Yet, another alternative embodiment of the invention is shown in FIG. 6, which shows a schematic of compaction arrangement 300, wherein a stream of dry nitrogen or dry argon is passed through a porous second (lower) punch 310. A measured amount of organic powder 320 is placed inside the die cavity 330 over the porous second punch 310 and the heating coil 340 embedded inside the die 350 is energized to raise the temperature of the organic powder 320 to a predetermined level. A stream of dry nitrogen or dry argon gas is passed through an inlet 360 which is attached to the second (lower) punch housing 370. When the temperature of the organic powder 320 has reached the predetermined point and enough time has elapsed so that the dry nitrogen or dry argon has necessarily removed all the adsorbed moisture from the organic powder 320, a first (top) punch 380 is plunged inside the die cavity 330 over the organic powder 320 in a first direction 381 and a known amount of pressure is applied. Pre-heated dry nitrogen or dry argon can also be used alternatively to aid in removing the adsorbed moisture at a faster rate.

Now, turning to FIG. 7, there is shown the final sequence 400 of the compaction arrangement as shown in FIG. 6, wherein a compacted solid organic pellet 410 is formed. The die 350 is then allowed to cool to room temperature and the organic pellet 410 is removed from the die cavity and stored in a moisture-free, preferably vacuum, container as described hereinbefore.

WORKING EXAMPLES

The invention and its advantages over the prior art are further illustrated by the specific working examples that follow.

FIG. 8 shows a schematic cross-sectional view of an OLED 500 including an emission layer (EML) 510 situated between a hole-transport layer (HTL) 520 and an electron transport layer (ETL) 530. Each of these organic layers was made from organic pellets made according to the invention, similar to the organic pellet 52 as shown in FIG. 2, wherein desiccant calcium oxide was used as a moisture scavenger from the organic powder 24 (FIG. 1). The two transport layers, HTL 520 and ETL 530 deliver holes from an anode 540 and electrons from a cathode 550, respectively, to the emission layer EML 510. A glass substrate 560 provides mechanical support for the OLED 500 and for electrical leads connecting the OLED 500 to a source of electrical current. The anode 540 in this example is indium-tin-oxide (ITO), which is transparent to the electroluminescent light, and the cathode 550 is Mg-Ag alloy. The glass substrates 560 coated with an 80 nm layer of ITO for use as an anode 540 were sequentially ultrasonicated in a commercial detergent, rinsed in deionized water, and degreased in toluene vapor. The ITO layer was treated with oxygen plasma for about one minute and then transferred to a vacuum chamber. A 75 nm HTL 520 was deposited from an organic pellet including NPB, and a 37.5 nm ETL was deposited from an organic pellet comprising undoped Alq, and a 200 nm cathode 550 was deposited from a Mg-Ag alloy (in the ratio 90:10). A 37.5 nm EML 510 was deposited from an organic pellet including a host and dopants to produce green, red or blue emission. A control OLED was also constructed wherein a 37.5 nm EML was deposited from undoped Alq powder, as in prior art, for the purpose of comparison. The freshly constructed OLEDs were transferred to a glove box filled with dry nitrogen, where they were encapsulated along with a desiccant for protection against the ambient environment.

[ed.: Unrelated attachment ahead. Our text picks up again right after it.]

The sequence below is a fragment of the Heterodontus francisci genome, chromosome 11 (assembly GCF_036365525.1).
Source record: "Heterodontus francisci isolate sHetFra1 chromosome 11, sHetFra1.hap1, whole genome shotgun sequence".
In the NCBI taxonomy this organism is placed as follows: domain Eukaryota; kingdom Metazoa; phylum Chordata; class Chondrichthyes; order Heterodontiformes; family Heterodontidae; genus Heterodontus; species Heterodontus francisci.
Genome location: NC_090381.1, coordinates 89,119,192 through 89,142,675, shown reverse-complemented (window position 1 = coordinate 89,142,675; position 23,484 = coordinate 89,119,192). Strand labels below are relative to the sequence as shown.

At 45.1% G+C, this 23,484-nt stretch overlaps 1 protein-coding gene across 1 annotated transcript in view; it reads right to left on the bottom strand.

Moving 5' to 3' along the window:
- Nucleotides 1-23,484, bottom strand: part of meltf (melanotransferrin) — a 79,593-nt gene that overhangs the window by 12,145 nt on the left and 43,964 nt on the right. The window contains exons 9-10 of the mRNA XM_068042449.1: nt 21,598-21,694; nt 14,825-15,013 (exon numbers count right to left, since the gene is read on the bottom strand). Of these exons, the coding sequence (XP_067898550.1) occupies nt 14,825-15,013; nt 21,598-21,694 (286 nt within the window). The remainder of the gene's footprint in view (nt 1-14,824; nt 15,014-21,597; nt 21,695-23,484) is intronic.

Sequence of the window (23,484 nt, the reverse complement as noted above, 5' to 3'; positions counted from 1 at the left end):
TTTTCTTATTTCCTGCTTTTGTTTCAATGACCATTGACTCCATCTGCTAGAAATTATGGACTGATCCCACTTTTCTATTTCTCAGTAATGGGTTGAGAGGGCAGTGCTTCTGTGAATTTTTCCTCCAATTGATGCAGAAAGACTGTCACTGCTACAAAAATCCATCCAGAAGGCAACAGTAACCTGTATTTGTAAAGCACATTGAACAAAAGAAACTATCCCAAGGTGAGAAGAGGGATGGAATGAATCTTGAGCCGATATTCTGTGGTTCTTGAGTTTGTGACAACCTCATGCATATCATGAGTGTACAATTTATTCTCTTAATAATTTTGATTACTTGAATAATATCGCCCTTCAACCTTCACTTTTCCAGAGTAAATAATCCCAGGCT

The ITO coating on the glass substrates was patterned so that several OLEDs were produced on one substrate. The EL characteristics of one of these OLEDs were evaluated using a constant-current source and a photometer. The initial luminance efficiency, CIE coordinates, and driving voltage, all were measured at a current density of 20 mA/cm2. Similarly, the operational stability of this OLED was evaluated by operating it at a constant current density of 20 mA/cm2 while monitoring its luminance and driving voltage. The EL characteristics and operational stability of additional OLEDs described below for specific devices constructed according to the invention were evaluated at the same current density and in the same manner as in this Example.

Example 1